The main thing is I am so much more relaxed about it, and this will ensure that I am having fun, finding it interesting and I am much, much more likely to persevere (that said I truly admire your fighting spirit in keeping going when you were finding it so tough!)

Anyway, there is nothing to lose by trying it this way and everything to gain - and like you said, you can always repeat the block of lessons to cement them into your head! :slight_smile:
Good luck! :four_leaf_clover:

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Warning @Samantha fach!! Challenge 13 really is … mm… cannot think of polite description in any language!! :dog:? :imp:? ofnadwy?

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Ooh I am worried now - I have that one coming up soon! Let’s hope I have the same perseverance levels as @YDraigGoch!

Delighted to hear you’re doing so well - huge congratulations with being willing to jump in and take on the challenge!

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Hi Aran,
Having been stuck on Challenge 13 for an age, I took your advice and went from lesson 13 to 25 in a week! Obviously I am going to have to go through the material again and again before I am happy and comfortable with the challenges but it was really interesting to see what is to come. I also enjoyed receiving end of challenge praises from Iestyn. That man never fails to lift your spirit and boost your confidence.
Very briefly here is a summary of listening to the second half of Southern Course 1.
I listened only once to each challenge.
For challenges 14-20 I used the pause button frequently to allow the vocabulary and structures to have more of a chance to sink in as well as make some brief notes along the way. Sensory overload at this point.
I let challenges 21-25 run through without using the pause button or make any notes. There is a lot of material which went over my head and I’ll have to work on for a period before I am even close to being comfortable and competent with (especially 25 which seems a nightmare).
I have a few questions about my understanding or should I say lack of understanding but I’ll bother you with just two for now.
The Welsh for Yes and No is very confusing and there seems to be no guidance for when to use do/ado/oes and the negatives. Is there an idiot’s guide to using yes and no in Welsh?
The Course notes sometimes give a different translation for structures such as Challenge 19 ‘I watched’ – given as ‘wnes i wylio’ but spoken as ‘gwyli es I’. Is there a difference for this?
I feel that having moved on through the course instead of getting stuck with one challenge and flogging it like a dead horse until reaching an 80% success rate was sound advice on your part.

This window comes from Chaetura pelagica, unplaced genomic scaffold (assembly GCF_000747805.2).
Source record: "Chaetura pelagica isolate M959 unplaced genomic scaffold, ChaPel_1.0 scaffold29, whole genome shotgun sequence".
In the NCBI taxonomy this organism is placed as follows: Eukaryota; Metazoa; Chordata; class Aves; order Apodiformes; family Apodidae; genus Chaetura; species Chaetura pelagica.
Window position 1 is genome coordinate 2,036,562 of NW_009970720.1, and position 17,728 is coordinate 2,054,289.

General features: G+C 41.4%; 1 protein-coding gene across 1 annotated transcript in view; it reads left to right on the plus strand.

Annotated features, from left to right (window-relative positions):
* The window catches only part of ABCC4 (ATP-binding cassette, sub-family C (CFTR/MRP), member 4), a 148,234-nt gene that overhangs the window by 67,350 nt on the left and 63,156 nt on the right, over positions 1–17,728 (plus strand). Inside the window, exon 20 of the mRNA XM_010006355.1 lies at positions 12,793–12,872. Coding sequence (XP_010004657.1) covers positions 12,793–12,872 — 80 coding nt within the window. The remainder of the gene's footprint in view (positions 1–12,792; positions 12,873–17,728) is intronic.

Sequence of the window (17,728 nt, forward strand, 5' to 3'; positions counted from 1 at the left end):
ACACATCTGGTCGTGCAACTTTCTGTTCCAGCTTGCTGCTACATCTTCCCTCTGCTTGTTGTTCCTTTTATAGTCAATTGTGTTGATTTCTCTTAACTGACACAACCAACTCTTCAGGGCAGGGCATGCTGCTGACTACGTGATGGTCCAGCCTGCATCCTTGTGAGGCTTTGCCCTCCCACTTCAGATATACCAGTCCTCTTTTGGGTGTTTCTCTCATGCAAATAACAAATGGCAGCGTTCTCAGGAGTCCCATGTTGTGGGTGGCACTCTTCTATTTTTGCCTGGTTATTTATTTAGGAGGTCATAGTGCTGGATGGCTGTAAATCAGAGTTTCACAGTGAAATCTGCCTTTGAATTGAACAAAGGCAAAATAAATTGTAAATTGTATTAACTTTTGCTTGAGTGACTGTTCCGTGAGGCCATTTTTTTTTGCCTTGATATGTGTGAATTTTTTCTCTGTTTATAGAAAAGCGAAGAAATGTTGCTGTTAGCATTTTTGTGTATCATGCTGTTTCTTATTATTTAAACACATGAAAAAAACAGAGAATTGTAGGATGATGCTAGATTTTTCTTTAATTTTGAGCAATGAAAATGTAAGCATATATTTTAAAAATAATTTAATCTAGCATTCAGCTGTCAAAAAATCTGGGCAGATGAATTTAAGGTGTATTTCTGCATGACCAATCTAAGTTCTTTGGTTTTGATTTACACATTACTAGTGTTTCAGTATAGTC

I’ll try to figure out what works for me now to get me through Challenge 25 unless you have any more sound advice. I’m all ears.
Diolch yn fawr iawn


I appreciate your advice and words of comfort. Thanks and good luck with the rest of course 1.

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There isn’t a Welsh for yes and no. Ie can be yes, but usually it is 'I am, I did, you are, you were, he said…'etc.etc. Or just a nod and an affirmative sound!! Similarly in the negative! Think how you would answer in English if you were playing that game of never saying ‘yes’ or ‘no’ and that’s what you’d say yn Gymraeg!
p.s. I’m no expert, others will, I’m sure be more helpful, especially @aran

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Both mean the same, " I watched". You can use both forms interchangeable and I think , in Course 2, Iestyn uses only the " wnes i wylio" form. But you might come across people using the short form " gwylies i " and you will understand them.

As Brigette said, it’s two forms of the past meaning the same things- a bit like “I watched” and “I did watch”. Generally speaking, in the South the “short form” of verbs , eg the “gwylies i” of the lesson are used much more than the form using “nes i…”, so it’s good to know about them!

Well done! That takes real guts, and I’m delighted you’ve gone for it. It sounds as though you’ll want to run through it again - which is fine - but can I suggest you revisit 21-25 first, and then 14-20? It’ll be interesting if you find that some of the earlier stuff feels easier than you expected…

Yes/No - don’t worry about it. At a pinch, you can always just say Ia/Na - and as you keep getting more exposure to particular patterns, you’ll find you develop an urge to use some of them, and they’ll slowly figure themselves out for you… :slight_smile:

Wnes i wylio/gwylies i - yup, what Brigitte and Owain said… :slight_smile:

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Ooookaay… just done challenges 13 and 14 and…well… :cold_sweat: my mind is now blown hahaha!! There’s so much stuff in there!!
Maybe the 2nd time around that block of 5 some of it will stick :wink: